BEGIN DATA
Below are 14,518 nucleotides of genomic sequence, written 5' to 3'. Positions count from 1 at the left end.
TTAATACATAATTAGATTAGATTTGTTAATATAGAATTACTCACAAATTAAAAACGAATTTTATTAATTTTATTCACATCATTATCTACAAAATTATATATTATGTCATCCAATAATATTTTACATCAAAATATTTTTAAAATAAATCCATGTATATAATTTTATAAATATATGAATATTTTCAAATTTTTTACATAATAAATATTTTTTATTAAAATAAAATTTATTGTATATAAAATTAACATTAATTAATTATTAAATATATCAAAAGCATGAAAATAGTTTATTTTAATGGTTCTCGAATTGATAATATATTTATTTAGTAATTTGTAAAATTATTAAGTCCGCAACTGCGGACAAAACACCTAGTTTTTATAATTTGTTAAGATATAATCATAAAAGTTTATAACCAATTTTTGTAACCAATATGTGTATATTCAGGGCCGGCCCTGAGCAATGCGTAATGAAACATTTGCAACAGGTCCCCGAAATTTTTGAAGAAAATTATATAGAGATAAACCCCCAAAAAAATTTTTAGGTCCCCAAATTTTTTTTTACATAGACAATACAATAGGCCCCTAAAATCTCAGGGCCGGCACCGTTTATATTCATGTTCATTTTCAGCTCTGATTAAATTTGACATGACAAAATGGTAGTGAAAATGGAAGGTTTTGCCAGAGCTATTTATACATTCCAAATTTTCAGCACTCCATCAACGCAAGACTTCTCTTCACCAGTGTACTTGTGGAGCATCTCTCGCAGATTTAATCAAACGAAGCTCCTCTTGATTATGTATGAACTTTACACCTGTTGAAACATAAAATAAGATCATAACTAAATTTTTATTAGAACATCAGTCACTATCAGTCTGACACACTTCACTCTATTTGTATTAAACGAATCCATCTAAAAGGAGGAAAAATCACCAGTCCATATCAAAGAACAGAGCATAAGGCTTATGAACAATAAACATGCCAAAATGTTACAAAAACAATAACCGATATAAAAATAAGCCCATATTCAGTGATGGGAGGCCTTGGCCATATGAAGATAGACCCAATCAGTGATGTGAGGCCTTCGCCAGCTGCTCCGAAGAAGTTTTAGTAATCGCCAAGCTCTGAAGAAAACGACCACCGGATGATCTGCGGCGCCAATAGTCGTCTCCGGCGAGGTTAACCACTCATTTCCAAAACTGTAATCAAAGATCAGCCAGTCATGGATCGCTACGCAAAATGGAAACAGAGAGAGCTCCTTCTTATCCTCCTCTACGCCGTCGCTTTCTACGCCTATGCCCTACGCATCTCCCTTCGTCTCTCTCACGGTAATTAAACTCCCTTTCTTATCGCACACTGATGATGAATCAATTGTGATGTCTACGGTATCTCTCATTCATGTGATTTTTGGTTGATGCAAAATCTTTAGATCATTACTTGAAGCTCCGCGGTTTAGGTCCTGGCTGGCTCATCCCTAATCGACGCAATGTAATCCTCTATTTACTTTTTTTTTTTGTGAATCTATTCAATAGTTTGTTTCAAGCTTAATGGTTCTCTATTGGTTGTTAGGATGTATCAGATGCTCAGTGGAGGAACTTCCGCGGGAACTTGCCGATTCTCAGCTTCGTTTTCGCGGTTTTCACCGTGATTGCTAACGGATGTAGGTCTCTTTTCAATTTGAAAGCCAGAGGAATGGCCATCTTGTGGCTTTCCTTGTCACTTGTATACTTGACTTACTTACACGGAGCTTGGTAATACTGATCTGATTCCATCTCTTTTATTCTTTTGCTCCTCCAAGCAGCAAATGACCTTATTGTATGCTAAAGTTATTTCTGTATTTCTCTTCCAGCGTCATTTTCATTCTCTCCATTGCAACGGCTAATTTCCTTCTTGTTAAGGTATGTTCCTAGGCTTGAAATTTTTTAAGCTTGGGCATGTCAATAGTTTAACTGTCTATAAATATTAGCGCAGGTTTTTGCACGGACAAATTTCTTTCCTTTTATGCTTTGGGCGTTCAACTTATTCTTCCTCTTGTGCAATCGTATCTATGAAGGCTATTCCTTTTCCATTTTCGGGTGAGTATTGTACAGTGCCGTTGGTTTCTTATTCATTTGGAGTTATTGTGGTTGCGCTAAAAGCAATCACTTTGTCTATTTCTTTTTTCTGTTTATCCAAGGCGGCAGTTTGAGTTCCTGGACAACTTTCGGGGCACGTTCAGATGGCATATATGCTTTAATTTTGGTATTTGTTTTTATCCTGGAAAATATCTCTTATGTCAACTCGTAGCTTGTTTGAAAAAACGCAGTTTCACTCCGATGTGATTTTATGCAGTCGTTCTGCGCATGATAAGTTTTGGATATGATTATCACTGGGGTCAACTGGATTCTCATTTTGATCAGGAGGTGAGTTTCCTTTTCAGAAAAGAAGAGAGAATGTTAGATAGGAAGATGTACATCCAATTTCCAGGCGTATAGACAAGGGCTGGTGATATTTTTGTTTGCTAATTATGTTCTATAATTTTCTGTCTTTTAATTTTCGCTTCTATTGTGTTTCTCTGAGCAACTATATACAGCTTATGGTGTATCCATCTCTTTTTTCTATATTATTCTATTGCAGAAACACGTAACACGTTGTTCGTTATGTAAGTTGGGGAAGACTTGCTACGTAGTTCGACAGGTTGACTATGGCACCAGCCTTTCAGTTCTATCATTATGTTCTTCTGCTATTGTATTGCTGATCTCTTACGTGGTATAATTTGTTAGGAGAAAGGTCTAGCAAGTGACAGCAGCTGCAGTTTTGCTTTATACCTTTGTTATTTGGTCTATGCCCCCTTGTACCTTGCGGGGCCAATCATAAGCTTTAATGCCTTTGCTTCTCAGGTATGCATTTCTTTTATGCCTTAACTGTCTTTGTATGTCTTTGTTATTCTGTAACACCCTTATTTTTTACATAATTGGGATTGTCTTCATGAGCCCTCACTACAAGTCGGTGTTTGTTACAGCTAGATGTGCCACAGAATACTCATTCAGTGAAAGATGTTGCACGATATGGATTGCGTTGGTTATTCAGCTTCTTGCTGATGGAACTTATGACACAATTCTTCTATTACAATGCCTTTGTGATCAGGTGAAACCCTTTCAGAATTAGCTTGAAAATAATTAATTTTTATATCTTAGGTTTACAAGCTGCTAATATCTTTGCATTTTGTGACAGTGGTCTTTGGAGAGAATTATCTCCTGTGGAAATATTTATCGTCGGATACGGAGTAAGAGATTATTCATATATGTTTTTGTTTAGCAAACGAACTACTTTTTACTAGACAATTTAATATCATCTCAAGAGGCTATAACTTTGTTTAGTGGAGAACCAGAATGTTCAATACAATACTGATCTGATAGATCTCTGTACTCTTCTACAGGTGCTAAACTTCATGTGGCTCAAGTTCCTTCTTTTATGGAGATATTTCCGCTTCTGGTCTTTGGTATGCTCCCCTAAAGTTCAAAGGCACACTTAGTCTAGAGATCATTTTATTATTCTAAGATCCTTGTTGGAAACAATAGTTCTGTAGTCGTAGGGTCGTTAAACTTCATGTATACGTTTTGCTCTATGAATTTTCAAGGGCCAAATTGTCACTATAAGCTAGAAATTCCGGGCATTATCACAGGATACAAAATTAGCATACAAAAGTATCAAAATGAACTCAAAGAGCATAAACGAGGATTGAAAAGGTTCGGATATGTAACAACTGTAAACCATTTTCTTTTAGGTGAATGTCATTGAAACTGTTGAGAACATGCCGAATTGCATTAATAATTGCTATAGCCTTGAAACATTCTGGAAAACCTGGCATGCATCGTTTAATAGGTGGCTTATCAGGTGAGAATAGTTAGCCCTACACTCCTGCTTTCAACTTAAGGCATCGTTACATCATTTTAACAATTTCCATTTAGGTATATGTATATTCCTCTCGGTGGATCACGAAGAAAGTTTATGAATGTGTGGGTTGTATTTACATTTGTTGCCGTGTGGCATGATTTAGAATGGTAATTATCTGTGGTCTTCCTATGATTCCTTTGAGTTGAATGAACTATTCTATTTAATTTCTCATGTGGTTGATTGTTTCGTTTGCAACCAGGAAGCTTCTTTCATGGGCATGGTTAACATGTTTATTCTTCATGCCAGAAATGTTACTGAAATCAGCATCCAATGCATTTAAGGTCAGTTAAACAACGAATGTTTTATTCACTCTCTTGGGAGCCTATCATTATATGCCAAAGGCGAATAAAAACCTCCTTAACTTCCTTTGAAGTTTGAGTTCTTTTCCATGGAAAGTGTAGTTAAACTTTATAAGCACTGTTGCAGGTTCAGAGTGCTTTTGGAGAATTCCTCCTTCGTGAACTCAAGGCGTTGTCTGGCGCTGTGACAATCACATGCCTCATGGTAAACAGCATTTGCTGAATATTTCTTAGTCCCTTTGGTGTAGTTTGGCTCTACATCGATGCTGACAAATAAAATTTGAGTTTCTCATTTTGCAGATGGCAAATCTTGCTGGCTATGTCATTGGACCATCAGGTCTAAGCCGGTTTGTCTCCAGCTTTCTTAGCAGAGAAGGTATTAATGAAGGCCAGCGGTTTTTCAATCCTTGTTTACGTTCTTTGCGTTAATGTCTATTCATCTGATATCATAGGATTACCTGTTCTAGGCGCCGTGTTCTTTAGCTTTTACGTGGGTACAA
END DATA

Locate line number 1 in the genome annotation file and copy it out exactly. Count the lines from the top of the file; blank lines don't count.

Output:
Below are 14,518 nucleotides of genomic sequence, written 5' to 3'. Positions count from 1 at the left end.